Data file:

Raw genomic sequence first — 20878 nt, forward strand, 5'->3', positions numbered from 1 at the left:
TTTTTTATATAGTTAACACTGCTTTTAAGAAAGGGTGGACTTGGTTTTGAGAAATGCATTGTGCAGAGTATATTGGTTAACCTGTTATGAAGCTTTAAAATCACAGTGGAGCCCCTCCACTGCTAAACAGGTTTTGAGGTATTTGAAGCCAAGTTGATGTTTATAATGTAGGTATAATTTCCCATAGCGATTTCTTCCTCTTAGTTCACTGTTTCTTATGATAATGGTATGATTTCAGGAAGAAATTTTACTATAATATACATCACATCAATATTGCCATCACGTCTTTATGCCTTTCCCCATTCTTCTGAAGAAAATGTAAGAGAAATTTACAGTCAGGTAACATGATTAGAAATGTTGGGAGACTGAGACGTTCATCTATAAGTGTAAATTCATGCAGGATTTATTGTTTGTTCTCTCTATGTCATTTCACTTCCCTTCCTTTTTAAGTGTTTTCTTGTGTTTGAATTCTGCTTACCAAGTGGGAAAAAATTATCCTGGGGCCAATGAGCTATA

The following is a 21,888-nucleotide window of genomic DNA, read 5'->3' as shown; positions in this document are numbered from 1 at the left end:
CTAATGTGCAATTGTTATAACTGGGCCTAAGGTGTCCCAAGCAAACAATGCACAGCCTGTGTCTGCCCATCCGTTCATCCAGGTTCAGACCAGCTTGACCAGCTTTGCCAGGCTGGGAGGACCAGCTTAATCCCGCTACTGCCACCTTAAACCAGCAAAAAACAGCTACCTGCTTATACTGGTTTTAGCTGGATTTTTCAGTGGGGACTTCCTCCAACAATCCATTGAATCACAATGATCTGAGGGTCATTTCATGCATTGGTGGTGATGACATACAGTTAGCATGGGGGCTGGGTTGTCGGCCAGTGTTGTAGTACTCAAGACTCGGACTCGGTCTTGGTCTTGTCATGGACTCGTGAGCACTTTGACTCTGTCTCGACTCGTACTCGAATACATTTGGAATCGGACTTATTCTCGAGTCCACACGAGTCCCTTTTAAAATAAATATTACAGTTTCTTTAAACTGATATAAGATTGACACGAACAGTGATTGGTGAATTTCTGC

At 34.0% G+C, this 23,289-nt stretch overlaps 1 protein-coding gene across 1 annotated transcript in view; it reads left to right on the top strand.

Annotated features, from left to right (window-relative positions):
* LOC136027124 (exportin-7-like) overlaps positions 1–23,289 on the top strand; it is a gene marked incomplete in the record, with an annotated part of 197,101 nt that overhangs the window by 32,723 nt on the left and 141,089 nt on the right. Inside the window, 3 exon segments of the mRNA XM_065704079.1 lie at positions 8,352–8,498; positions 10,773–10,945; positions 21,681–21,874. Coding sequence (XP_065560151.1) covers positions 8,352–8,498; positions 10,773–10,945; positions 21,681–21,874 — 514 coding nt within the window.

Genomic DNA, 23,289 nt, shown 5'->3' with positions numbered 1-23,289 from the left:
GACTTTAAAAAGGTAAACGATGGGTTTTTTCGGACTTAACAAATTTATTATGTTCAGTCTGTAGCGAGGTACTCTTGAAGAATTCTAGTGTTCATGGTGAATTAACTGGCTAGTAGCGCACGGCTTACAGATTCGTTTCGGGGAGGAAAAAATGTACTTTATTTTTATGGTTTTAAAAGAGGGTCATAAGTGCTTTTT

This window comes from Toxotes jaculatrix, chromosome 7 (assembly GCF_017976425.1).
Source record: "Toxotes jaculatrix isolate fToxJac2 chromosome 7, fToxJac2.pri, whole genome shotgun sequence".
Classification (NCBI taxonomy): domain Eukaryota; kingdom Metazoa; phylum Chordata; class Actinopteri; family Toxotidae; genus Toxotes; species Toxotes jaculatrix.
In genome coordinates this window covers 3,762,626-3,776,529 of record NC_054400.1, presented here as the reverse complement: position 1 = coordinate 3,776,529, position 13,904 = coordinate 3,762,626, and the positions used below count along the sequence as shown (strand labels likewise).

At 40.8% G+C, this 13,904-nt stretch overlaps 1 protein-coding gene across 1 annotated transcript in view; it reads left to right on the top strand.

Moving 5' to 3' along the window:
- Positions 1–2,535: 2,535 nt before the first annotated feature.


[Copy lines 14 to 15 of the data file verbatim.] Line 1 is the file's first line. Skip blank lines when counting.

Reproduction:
At 40.8% G+C, this 13,904-nt stretch overlaps 1 protein-coding gene across 1 annotated transcript in view; it reads left to right on the top strand.

Moving 5' to 3' along the window: